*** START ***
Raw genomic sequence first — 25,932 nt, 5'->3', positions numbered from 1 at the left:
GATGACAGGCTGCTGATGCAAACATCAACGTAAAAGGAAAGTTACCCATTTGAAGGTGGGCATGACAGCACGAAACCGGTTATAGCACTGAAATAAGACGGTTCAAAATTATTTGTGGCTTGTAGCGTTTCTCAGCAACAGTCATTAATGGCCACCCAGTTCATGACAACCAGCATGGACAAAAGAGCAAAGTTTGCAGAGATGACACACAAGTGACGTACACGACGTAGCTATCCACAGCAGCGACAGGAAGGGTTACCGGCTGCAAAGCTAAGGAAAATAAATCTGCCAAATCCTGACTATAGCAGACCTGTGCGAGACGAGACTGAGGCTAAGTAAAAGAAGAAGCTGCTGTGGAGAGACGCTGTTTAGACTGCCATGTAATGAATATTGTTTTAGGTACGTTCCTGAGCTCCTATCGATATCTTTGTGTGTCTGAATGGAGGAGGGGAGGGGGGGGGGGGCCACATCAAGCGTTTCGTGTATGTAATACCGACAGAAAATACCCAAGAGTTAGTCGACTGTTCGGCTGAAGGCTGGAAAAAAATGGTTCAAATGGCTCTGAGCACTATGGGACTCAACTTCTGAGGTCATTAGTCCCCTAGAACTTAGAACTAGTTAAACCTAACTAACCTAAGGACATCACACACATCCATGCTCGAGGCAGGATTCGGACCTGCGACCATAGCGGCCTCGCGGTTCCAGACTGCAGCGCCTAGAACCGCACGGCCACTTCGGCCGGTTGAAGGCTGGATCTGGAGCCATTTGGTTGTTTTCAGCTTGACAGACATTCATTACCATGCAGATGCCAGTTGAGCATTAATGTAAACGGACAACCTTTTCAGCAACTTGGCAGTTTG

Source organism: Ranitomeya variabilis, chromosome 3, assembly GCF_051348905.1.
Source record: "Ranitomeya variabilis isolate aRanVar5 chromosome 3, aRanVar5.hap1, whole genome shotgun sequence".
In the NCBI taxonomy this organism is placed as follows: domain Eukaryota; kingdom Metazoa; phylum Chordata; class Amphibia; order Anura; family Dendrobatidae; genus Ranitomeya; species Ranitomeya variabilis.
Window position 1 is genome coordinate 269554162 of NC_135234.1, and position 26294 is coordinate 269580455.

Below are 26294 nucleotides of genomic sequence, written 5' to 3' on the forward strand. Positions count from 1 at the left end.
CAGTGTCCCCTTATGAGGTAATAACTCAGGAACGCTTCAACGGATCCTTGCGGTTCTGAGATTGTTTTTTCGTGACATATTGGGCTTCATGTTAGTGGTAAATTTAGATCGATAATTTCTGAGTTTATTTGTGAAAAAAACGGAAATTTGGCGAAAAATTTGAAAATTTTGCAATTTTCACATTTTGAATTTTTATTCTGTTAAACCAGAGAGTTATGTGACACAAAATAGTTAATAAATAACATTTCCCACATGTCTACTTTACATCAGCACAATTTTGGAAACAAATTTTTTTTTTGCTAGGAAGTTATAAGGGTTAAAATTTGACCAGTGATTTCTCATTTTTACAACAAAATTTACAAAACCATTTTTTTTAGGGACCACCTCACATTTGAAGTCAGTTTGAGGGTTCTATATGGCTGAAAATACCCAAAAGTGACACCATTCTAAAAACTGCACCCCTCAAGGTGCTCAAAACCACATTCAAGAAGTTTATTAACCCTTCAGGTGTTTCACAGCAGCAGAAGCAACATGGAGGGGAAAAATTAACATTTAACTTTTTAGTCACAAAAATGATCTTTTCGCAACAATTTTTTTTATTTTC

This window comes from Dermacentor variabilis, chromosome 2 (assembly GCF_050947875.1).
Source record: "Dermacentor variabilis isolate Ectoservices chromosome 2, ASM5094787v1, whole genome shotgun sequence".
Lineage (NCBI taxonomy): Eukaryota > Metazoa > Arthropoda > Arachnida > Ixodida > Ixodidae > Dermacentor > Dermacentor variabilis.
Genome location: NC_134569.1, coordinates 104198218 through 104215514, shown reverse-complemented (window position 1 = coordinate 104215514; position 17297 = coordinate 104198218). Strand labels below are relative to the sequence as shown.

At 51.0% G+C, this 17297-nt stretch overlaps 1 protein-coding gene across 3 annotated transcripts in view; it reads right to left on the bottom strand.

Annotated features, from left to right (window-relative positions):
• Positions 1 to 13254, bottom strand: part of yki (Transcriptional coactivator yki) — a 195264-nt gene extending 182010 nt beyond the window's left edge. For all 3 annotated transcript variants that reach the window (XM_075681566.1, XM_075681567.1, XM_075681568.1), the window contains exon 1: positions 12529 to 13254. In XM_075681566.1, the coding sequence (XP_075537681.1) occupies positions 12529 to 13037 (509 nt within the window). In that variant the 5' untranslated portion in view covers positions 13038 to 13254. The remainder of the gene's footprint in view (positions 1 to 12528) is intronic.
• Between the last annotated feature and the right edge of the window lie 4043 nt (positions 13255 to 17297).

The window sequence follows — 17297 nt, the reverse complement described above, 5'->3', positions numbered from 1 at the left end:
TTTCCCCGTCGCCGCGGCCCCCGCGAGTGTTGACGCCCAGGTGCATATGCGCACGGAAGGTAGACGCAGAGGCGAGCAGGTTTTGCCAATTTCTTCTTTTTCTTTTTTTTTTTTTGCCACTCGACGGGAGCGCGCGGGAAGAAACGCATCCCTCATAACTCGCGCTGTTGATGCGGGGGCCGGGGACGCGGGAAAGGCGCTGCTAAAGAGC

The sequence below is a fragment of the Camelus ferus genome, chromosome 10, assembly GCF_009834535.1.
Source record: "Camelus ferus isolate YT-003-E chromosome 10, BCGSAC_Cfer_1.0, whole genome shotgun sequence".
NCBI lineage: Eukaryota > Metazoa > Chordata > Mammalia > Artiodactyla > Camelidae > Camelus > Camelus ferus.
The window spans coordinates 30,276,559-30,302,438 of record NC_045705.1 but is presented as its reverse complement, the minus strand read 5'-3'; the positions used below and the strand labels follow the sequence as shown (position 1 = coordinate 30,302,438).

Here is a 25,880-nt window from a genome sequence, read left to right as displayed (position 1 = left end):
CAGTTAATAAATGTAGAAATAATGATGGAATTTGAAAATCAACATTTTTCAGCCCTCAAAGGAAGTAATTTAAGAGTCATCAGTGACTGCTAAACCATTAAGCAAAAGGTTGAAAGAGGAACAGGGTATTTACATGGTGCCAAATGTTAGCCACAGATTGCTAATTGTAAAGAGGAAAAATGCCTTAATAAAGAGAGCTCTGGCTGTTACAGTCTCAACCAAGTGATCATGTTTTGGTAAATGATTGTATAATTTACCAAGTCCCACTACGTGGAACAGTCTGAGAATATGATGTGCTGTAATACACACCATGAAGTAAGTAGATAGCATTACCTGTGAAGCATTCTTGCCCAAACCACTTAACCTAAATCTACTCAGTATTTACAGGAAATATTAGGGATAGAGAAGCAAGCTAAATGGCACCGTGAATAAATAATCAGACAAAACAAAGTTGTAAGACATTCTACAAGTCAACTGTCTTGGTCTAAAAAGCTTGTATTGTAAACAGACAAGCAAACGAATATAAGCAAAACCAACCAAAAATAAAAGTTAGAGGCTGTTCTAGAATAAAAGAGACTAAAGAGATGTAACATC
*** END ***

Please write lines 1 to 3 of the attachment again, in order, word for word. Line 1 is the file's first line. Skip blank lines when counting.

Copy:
Raw genomic sequence first — 25,932 nt, 5'->3', positions numbered from 1 at the left:
GATGACAGGCTGCTGATGCAAACATCAACGTAAAAGGAAAGTTACCCATTTGAAGGTGGGCATGACAGCACGAAACCGGTTATAGCACTGAAATAAGACGGTTCAAAATTATTTGTGGCTTGTAGCGTTTCTCAGCAACAGTCATTAATGGCCACCCAGTTCATGACAACCAGCATGGACAAAAGAGCAAAGTTTGCAGAGATGACACACAAGTGACGTACACGACGTAGCTATCCACAGCAGCGACAGGAAGGGTTACCGGCTGCAAAGCTAAGGAAAATAAATCTGCCAAATCCTGACTATAGCAGACCTGTGCGAGACGAGACTGAGGCTAAGTAAAAGAAGAAGCTGCTGTGGAGAGACGCTGTTTAGACTGCCATGTAATGAATATTGTTTTAGGTACGTTCCTGAGCTCCTATCGATATCTTTGTGTGTCTGAATGGAGGAGGGGAGGGGGGGGGGGGCCACATCAAGCGTTTCGTGTATGTAATACCGACAGAAAATACCCAAGAGTTAGTCGACTGTTCGGCTGAAGGCTGGAAAAAAATGGTTCAAATGGCTCTGAGCACTATGGGACTCAACTTCTGAGGTCATTAGTCCCCTAGAACTTAGAACTAGTTAAACCTAACTAACCTAAGGACATCACACACATCCATGCTCGAGGCAGGATTCGGACCTGCGACCATAGCGGCCTCGCGGTTCCAGACTGCAGCGCCTAGAACCGCACGGCCACTTCGGCCGGTTGAAGGCTGGATCTGGAGCCATTTGGTTGTTTTCAGCTTGACAGACATTCATTACCATGCAGATGCCAGTTGAGCATTAATGTAAACGGACAACCTTTTCAGCAACTTGGCAGTTTG

Source organism: Ranitomeya variabilis, chromosome 3, assembly GCF_051348905.1.